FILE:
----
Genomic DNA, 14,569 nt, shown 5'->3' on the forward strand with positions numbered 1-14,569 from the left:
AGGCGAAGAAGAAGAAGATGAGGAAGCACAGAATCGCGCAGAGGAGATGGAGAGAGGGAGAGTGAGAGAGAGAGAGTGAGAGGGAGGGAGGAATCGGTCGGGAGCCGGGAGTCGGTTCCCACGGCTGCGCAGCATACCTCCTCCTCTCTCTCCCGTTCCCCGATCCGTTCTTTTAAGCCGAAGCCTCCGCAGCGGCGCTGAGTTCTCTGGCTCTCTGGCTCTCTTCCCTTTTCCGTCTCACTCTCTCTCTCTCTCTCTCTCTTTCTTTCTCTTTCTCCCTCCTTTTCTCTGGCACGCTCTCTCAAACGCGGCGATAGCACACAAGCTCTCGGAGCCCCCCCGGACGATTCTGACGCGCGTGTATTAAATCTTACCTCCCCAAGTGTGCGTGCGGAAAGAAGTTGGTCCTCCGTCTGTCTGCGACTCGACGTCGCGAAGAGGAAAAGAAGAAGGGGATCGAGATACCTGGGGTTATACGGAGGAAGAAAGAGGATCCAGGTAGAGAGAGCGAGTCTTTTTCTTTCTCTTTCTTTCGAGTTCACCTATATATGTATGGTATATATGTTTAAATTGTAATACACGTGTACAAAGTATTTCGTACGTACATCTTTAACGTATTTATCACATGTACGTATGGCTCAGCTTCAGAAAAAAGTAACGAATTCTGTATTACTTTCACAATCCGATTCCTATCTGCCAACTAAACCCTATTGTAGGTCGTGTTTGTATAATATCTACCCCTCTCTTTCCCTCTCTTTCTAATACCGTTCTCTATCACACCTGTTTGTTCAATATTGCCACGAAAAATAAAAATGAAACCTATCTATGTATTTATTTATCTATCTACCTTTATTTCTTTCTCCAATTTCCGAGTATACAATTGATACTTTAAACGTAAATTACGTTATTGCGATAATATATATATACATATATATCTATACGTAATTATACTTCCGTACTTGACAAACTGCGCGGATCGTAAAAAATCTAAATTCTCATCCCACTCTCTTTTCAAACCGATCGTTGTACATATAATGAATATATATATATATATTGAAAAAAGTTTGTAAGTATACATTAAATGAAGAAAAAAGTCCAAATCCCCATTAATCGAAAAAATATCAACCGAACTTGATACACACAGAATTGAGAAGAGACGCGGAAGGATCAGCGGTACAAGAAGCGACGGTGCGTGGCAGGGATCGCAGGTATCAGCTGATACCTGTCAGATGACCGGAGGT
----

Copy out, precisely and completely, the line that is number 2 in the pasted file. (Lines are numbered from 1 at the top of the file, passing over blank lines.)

AGGCGAAGAAGAAGAAGATGAGGAAGCACAGAATCGCGCAGAGGAGATGGAGAGAGGGAGAGTGAGAGAGAGAGAGTGAGAGGGAGGGAGGAATCGGTCGGGAGCCGGGAGTCGGTTCCCACGGCTGCGCAGCATACCTCCTCCTCTCTCTCCCGTTCCCCGATCCGTTCTTTTAAGCCGAAGCCTCCGCAGCGGCGCTGAGTTCTCTGGCTCTCTGGCTCTCTTCCCTTTTCCGTCTCACTCTCTCTCTCTCTCTCTCTCTTTCTTTCTCTTTCTCCCTCCTTTTCTCTGGCACGCTCTCTCAAACGCGGCGATAGCACACAAGCTCTCGGAGCCCCCCCGGACGATTCTGACGCGCGTGTATTAAATCTTACCTCCCCAAGTGTGCGTGCGGAAAGAAGTTGGTCCTCCGTCTGTCTGCGACTCGACGTCGCGAAGAGGAAAAGAAGAAGGGGATCGAGATACCTGGGGTTATACGGAGGAAGAAAGAGGATCCAGGTAGAGAGAGCGAGTCTTTTTCTTTCTCTTTCTTTCGAGTTCACCTATATATGTATGGTATATATGTTTAAATTGTAATACACGTGTACAAAGTATTTCGTACGTACATCTTTAACGTATTTATCACATGTACGTATGGCTCAGCTTCAGAAAAAAGTAACGAATTCTGTATTACTTTCACAATCCGATTCCTATCTGCCAACTAAACCCTATTGTAGGTCGTGTTTGTATAATATCTACCCCTCTCTTTCCCTCTCTTTCTAATACCGTTCTCTATCACACCTGTTTGTTCAATATTGCCACGAAAAATAAAAATGAAACCTATCTATGTATTTATTTATCTATCTACCTTTATTTCTTTCTCCAATTTCCGAGTATACAATTGATACTTTAAACGTAAATTACGTTATTGCGATAATATATATATACATATATATCTATACGTAATTATACTTCCGTACTTGACAAACTGCGCGGATCGTAAAAAATCTAAATTCTCATCCCACTCTCTTTTCAAACCGATCGTTGTACATATAATGAATATATATATATATATTGAAAAAAGTTTGTAAGTATACATTAAATGAAGAAAAAAGTCCAAATCCCCATTAATCGAAAAAATATCAACCGAACTTGATACACACAGAATTGAGAAGAGACGCGGAAGGATCAGCGGTACAAGAAGCGACGGTGCGTGGCAGGGATCGCAGGTATCAGCTGATACCTGTCAGATGACCGGAGGT